Researchers in Canada are supporting families to secure the records of those transported by charities, including Quarriers and Barnardo’s, as part of the British Home Children programme that lasted from 1863 until the 1970s.
The programme was originally to free children from the hardships of the slums and the poorhouse and give them a fresh start in the clean air of rural Canada that was desperate for a workforce.
While some did fare well, many young ones suffered further trauma after being split from their brothers and sisters and in some cases told they were unwanted and even that their parents were dead.
Parents were sometimes told of their child’s departure long after they had set sail, according to Lori Oschefski, the founder of the British Home Children Advocacy & Research Association (BHCARA).
She said: “The British Home Children were sent away to work, some never to see their families again.
“Our mission is to bring the true stories to light and to reunite families with the truth.”
She has helped at least 12 families in Scotland connect with the facts surrounding their ancestors and plug huge, often painful, gaps in their histories.
“There are families in Scotland who have lost family members to this programme who have no idea what happened to them.
“When we look back on our histories, it may not be pretty but it helps to put the pieces together.”
Children aged between six and 16 were transported with the younger ones adopted and the older boys and girls sent to work as indentured domestic servants and farm labourers.
Some had originally ended up in care due to parents poverty or sickness. Only two per cent of the children sent to Canada were actually orphans, according to researchers.
Both the British and Canadian governments supported the programme and paid a grant- either $2 or $3 - for every child resettled. In addition, Canada paid bonuses to homes that provided large volumes of children.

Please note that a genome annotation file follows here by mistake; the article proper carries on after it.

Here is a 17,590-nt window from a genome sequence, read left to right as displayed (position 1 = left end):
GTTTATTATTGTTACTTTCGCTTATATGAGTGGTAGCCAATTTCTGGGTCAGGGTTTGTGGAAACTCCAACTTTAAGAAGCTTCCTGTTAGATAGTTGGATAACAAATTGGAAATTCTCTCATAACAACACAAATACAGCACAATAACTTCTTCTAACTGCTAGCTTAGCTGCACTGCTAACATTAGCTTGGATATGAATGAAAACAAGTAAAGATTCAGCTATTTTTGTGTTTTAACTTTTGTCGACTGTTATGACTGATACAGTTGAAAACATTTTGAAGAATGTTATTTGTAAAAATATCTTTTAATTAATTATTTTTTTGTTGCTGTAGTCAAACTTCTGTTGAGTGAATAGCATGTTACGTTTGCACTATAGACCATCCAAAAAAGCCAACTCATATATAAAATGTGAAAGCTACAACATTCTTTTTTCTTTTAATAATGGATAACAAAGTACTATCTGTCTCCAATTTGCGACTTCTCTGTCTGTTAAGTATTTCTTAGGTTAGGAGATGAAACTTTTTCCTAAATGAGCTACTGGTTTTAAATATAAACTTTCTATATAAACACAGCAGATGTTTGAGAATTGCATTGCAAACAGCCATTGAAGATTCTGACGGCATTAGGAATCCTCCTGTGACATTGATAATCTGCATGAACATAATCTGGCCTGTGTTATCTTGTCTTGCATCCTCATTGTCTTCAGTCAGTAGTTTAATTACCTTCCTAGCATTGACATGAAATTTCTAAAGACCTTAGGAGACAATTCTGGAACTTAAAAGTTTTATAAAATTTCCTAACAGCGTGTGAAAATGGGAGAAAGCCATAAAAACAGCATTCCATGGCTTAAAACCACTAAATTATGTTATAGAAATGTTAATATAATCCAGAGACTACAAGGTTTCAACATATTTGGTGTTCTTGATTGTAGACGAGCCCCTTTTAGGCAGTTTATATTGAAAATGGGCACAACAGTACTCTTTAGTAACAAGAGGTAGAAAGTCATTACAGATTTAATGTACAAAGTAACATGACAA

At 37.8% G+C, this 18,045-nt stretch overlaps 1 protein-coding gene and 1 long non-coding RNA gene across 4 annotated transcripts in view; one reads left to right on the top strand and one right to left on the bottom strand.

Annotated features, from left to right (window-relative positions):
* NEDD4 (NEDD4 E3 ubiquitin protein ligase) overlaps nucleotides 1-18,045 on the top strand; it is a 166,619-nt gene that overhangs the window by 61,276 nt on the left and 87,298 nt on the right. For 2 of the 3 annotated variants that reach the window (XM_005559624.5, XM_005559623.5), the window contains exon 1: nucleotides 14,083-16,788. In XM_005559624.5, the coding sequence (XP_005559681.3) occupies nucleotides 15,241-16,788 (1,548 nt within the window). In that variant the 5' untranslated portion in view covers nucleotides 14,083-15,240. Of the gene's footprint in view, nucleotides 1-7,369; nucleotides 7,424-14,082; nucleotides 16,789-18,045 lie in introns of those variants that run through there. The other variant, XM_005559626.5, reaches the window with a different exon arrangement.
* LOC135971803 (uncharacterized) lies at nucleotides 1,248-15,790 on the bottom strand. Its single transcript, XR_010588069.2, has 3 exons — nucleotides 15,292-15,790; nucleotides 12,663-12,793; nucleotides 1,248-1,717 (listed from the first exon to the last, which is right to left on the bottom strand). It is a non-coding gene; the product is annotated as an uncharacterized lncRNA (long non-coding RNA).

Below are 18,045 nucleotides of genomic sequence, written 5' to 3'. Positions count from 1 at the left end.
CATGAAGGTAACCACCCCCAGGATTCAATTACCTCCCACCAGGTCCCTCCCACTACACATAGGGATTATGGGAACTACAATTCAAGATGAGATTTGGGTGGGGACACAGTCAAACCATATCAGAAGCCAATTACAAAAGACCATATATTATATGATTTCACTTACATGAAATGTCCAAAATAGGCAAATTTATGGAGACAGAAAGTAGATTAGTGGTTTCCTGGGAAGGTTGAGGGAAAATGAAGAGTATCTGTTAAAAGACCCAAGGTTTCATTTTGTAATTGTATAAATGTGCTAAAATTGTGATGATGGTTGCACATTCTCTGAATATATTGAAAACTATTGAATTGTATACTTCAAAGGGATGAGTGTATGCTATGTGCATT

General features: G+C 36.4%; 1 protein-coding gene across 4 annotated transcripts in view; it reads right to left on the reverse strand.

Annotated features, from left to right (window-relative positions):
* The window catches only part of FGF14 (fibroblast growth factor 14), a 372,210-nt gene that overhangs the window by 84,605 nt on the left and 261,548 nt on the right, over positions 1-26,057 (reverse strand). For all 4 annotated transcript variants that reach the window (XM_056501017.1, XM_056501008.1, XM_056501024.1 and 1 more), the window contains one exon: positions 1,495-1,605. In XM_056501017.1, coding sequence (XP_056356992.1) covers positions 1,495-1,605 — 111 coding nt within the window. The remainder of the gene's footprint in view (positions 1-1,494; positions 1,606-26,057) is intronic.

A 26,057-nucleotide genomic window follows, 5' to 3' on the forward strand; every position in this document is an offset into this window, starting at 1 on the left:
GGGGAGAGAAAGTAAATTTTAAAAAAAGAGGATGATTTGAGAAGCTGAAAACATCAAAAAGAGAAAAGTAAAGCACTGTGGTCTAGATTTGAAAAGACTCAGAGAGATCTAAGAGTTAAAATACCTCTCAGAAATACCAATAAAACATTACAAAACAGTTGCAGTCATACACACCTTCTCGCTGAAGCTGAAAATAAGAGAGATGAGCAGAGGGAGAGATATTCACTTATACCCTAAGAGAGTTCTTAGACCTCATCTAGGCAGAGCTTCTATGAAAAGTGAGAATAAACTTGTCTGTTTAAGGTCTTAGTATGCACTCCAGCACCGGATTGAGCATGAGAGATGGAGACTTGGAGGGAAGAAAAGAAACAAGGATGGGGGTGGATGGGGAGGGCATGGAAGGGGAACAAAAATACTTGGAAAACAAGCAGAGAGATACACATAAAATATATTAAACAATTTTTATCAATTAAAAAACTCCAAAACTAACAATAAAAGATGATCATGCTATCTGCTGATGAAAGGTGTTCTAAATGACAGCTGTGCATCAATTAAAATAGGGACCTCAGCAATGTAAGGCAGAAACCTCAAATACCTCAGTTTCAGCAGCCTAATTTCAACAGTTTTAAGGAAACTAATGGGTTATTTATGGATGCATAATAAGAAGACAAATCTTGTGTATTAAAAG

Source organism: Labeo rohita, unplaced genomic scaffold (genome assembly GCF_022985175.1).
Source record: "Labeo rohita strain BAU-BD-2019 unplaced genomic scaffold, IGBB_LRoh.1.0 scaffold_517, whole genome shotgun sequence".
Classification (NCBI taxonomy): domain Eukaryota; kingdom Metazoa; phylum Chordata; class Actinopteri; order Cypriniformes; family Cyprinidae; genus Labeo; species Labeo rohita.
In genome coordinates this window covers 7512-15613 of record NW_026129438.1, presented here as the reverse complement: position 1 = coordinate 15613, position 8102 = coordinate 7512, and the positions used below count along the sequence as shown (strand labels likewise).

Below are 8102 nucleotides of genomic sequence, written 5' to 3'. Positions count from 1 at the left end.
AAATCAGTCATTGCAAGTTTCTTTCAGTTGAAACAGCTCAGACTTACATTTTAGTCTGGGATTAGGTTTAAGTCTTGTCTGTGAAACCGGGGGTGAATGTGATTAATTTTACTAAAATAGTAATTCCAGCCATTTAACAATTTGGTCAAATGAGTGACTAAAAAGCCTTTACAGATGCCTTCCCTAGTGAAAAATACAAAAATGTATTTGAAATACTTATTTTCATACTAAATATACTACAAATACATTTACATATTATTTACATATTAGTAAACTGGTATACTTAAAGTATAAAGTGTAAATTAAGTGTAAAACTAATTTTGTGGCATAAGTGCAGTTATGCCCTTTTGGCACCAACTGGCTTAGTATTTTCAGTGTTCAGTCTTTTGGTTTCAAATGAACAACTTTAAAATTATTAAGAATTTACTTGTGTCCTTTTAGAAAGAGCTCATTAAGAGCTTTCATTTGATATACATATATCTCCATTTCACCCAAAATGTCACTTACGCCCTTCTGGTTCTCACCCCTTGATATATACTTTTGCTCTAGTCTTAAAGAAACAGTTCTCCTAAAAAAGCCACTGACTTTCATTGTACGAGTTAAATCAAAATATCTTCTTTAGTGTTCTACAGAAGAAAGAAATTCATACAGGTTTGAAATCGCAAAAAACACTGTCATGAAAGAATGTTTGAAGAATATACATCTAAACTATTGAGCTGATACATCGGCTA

More than 100,000 children were sent from the UK in total to Canada, Australia and New Zealand with Gordon Brown apologising for the country’s role in the scandal.
In Canada, only a handful of the emigrant children are known to be still alive.
They include John Vallance, originally from Ayr, who arrived on a farm in Quebec in 1939 aged 13 after being housed with Barnardo’s following the death of his mother.
Mr Vallance, who later joined the Canadian Army, recalled a good life at his new home but had no contact with his brothers and sisters for 50 years. He has since been reunited with relatives in Scotland.
Rachel Angus, born in 1875 in Largs, arrived in Quebec on 6 June 1882 with her twin brother. Both had been earlier dropped at an orphanage in Glasgow by their grandmother.
John Rolland, from Burntisland in Fife, was sent to Quarriers after his mother was forced to go into domestic service. Within a year, he was sent to work on a farm in Ontario with his mother’s protest was not enough to stop his passage.
Tommy Armstrong, from Glasgow, left his overcrowded home aged 13 to live at an agricultural school near Paisley run by philanthropist Dr George Cossar. Within a year, he was on isolated farm run by a bachelor in Manitoba from which he later escaped.
Ms Oschefski was motivated to set up the group following the experience of her own mother who was shipped to Canada from a workhouse in Herefordshire aged just two.
Although she was placed in a good home, she was badly traumatised after learning of her true past when 17. She did not tell her own children of being a British Home Child until she was 86.
“British Home Children were badly stigmatised. They were thought of as the dregs of the UK and given derogatory labels. Many carried that shame throughout their lives and many weren’t given an education, Ms Oschefski added.
Both Quarriers and Barnardo’s is working with the BHCARA to share information with
A spokeswoman for Quarriers said that 7394 children migrated from Quarriers to Canada between 1872 and 1939.
The organisation, amongst others, is also sharing information on its emigration policy with the Scottish Child Abuse Inquiry.
She added: “When William Quarrier established the Orphan Homes of Scotland in 1871, as Quarriers was then known, it was with the specific intention of children migrating to Canada as an alternative to the slums of Glasgow or the poorhouse.
“After decades of sharing information with migrants and their descendants, we have developed a greater understanding of the life-long impact of being a Home Child.
“Quarriers remains in regular contact with Canadian descendants of children who came from the Orphan Homes of Scotland. We understand the importance and value of family history, and provide family members with access to all historical records we hold about their relatives.”